These daily wars | Ryan Falzon

One of Malta’s most promising up-and-coming artists, Ryan Falzon, speaks to Teodor Reljic about his upcoming exhibition We Lost the War, which employs his vivid and ‘deceptively simple’ style to comment on some weighty issues

Ryan Falzon
Ryan Falzon

The title of the exhibition is very evocative, particularly given the turbulent happenings of 2016. What kind of pressure points did you hope to poke with the title, and how does this reflect in the work you’ll be exhibiting? 

The exhibition is about little wars that are lost on a daily basis. It treats various issues, including that of political violence. The projection of violence in the show goes beyond mere reportage. These are not cut and paste images of terrorists from the news, but an attempt to interpret the idea of loss by blending the political with the personal. 

Your previous exhibition – ‘Quick Fix: A Morality Tale’ – used your print and-woodcut style to startling effect to tell a modern-day parable through a somewhat ‘medieval’ format. How will you adapt this style to We Lost the War, and what were the intentions behind your stylistic choices this time around? 

Are you happy now, Mr RAF? by Ryan Falzon
Are you happy now, Mr RAF? by Ryan Falzon

We Lost the War consists of 23 paintings. My aim is to present an eclectic mix of carefully selected icons from various sources that have a personal resonance, but which I hope will also resonate with the viewing public. A recurrent theme in the works is that of deception. I wanted the paintings themselves to look deceptively simple, to look as if they were created in haste. In reality, a long process of research and planning preceded the creation of each work. 

The deception is also echoed in the presentation of the subject matter, where dark themes are conveyed through the use of bold, bright colours. I have continued to develop a multi-layered narration, which so far has always been an integral part of all of my works. The works presented need to be read, often literally. I try to leave all the room possible for the viewer’s interpretation, in a playful approach in which viewers can engage with the paintings in their own way.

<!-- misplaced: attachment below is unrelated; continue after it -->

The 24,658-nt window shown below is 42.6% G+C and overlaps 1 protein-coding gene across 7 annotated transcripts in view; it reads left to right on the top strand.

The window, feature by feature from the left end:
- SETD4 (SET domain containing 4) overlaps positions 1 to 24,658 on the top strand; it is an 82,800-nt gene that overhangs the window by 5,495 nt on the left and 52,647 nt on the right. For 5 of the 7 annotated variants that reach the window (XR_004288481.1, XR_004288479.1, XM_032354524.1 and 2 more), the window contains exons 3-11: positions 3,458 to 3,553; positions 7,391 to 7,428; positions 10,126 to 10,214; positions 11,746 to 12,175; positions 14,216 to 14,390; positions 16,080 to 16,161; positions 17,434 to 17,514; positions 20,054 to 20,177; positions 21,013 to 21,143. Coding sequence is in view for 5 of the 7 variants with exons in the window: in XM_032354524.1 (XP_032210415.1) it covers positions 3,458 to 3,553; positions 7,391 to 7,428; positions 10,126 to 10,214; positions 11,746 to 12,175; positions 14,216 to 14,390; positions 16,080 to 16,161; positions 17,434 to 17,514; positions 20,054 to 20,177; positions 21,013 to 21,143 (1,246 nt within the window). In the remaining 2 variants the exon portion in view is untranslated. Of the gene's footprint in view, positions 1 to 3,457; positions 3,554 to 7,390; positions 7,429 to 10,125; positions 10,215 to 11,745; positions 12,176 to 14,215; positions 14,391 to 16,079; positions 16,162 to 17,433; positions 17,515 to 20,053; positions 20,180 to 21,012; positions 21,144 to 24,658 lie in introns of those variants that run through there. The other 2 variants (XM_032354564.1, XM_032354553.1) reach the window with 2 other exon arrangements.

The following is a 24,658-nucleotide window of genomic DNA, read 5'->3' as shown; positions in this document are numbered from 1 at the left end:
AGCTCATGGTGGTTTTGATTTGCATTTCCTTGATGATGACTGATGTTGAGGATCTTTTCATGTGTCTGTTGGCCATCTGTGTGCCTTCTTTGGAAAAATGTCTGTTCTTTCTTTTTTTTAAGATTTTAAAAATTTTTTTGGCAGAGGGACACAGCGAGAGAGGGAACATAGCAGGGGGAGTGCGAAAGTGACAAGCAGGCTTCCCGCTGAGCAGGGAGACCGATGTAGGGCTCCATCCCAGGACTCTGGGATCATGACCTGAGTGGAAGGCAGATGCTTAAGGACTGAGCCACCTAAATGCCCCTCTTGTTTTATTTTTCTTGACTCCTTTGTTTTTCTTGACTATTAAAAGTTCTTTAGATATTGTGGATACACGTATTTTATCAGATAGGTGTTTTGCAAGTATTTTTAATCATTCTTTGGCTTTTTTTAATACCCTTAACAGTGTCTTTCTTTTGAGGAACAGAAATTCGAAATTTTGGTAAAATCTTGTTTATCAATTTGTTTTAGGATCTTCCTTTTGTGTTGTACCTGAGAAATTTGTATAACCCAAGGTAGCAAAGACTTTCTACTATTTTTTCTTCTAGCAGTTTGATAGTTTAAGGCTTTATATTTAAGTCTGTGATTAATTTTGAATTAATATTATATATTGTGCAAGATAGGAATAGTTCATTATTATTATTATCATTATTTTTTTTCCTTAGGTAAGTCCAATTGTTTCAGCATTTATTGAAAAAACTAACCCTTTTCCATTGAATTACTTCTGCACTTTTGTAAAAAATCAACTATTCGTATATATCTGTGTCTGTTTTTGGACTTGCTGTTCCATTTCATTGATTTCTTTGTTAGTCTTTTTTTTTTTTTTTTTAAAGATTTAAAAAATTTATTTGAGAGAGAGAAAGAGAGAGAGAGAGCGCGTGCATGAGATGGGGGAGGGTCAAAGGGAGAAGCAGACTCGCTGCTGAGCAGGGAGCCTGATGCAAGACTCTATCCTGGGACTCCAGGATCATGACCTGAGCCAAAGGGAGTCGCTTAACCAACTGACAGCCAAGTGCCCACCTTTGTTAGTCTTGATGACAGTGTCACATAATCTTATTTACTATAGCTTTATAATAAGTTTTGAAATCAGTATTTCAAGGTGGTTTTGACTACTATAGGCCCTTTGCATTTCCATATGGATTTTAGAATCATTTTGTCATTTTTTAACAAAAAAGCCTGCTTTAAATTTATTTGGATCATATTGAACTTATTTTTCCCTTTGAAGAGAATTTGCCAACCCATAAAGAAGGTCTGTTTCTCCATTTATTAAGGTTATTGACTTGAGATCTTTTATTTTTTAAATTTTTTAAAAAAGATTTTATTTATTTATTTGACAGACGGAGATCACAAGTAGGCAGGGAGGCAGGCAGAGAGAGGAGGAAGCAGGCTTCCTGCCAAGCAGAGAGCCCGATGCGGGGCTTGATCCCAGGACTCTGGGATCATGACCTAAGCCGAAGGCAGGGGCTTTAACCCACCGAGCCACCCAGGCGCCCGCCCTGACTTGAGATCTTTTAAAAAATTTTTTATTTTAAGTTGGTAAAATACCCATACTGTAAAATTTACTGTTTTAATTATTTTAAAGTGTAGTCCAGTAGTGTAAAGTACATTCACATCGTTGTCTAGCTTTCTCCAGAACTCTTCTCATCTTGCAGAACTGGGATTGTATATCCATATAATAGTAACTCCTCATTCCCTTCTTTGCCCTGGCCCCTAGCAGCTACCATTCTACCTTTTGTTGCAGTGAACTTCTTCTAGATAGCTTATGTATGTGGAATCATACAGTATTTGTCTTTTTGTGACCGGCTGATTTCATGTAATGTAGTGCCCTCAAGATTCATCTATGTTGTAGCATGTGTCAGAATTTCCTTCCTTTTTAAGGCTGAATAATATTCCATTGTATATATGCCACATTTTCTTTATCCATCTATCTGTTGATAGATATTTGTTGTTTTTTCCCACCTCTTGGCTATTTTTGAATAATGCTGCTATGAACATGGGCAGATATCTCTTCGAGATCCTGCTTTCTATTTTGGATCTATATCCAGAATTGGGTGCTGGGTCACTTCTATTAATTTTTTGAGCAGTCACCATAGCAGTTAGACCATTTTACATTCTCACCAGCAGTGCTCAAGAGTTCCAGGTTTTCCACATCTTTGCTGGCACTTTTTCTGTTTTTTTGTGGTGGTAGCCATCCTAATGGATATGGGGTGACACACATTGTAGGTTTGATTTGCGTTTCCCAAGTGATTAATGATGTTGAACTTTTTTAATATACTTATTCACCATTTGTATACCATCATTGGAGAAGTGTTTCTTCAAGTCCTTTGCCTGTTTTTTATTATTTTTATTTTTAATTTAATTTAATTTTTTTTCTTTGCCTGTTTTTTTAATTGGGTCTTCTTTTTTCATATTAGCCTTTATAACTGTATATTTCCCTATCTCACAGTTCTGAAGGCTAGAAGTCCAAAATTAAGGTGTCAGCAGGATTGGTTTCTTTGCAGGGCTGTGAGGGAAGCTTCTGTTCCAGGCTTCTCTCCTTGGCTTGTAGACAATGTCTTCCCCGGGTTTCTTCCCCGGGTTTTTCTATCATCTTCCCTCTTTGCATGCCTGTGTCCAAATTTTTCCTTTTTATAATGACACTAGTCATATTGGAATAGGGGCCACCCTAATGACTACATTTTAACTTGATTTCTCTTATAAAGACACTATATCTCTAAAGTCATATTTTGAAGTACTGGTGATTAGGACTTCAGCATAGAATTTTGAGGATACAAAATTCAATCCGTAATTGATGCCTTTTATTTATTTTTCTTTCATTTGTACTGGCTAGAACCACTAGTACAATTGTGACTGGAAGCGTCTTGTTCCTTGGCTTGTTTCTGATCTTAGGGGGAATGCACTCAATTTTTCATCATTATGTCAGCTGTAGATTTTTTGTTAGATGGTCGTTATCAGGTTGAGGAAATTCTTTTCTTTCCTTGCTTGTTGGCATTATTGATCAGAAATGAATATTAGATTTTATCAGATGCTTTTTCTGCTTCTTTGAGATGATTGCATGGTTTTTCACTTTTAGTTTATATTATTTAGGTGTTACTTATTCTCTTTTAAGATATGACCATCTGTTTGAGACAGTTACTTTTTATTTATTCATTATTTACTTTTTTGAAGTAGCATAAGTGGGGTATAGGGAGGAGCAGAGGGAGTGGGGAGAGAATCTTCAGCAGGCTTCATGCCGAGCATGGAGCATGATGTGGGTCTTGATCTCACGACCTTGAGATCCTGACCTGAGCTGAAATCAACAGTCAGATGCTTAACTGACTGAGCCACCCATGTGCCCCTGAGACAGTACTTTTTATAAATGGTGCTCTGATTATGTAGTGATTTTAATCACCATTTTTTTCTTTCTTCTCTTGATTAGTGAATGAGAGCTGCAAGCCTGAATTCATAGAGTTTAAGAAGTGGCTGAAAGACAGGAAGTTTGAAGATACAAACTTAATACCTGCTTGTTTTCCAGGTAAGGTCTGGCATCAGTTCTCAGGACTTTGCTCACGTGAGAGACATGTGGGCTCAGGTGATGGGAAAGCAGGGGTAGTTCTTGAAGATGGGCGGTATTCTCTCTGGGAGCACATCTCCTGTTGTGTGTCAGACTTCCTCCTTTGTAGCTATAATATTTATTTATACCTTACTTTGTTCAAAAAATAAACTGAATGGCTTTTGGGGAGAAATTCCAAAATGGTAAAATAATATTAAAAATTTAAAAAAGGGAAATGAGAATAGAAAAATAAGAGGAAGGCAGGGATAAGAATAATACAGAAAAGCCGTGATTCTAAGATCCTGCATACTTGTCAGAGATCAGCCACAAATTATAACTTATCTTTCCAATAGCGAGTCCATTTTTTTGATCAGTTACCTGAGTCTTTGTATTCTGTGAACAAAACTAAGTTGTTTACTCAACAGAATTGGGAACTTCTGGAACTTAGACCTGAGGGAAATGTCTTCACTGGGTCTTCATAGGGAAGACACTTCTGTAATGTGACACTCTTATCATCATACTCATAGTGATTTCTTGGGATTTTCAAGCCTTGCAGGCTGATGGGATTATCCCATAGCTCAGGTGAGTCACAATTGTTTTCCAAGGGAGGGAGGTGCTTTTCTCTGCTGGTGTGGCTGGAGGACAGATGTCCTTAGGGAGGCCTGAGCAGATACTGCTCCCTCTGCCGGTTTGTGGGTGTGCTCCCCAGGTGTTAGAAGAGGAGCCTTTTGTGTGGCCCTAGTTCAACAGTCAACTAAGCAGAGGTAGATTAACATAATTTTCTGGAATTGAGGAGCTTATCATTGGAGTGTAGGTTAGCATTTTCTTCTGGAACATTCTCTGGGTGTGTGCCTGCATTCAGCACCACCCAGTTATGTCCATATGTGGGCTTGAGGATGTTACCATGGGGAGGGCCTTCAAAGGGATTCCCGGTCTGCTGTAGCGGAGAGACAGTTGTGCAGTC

Apart from perhaps Gabriel Buttigieg, you are possibly among the youngest artists regularly exhibiting in key venues around the island – such as, indeed, the ‘Spazju Kreattiv’. And arguably, your aesthetic and approach is fully in line with this, having a decidedly ‘punk’ aesthetic. Given that you have also received public funding for your exhibition and are showcasing your work in some ‘establishment’ venues, how do you feel this impacts the somewhat abrasive quality of your work, if at all? 

The venue was more a matter of function than choice. Spazju Kreattiv is one of the few “white cube” venues that can support the works presented. Many paintings are large scale ones, with some going up to 2 by 2 metres. I think what you call the “establishment” should support art that is not necessarily ‘easy’, and funding should depend on the quality of the work. The question is whether rebellion and anti-establishment stands have been adopted by the mainstream as an accepted part of culture. The real danger is that this appropriation might tame the artist, who can be tempted to produce safe art. How futile are our little acts of subversion? 

And what are some of the key challenges local artists face, and how do you think they can be overcome? 

We Lost the War by Ryan Falzon
We Lost the War by Ryan Falzon

I would say that networking between artists, local and international, will counteract the problem of insularity. I do not like the discourse about limited opportunities. Technology has made accessibility much easier, boundaries have been brought down and networking is also much easier. With cheap flights available, it is much easier for artists to go to events and talks, making up for the lack of great exhibitions which a small country can never really have. Having said this, I do understand that one needs to be totally on the ball to get the most out of an art scene, so nothing can come close to being part of an active and buzzing scene where people go to shows for networking and scouting, rather than a chat between friends and a free glass of wine. 

What’s next for you?

I was planning a break, but it seems that is not going to happen. I work in a very set manner, exclusively in series or a couple of standalone large scale paintings. Large scale works demand energy and planning, along with other logistics such as storage. The theme of violence is something I will definitely explore again, most probably in grey scale prints, and along with the We Lost The War body of work, I have been simultaneously working on some portraits and other paintings dealing with the theme of lost love and short affairs. 

We Lost the War, which is supported by Arts Council Malta and Spazju Kreattiv, will be on display at Spazju Kreattiv, St James Cavalier, Valletta from 20 January to 2 February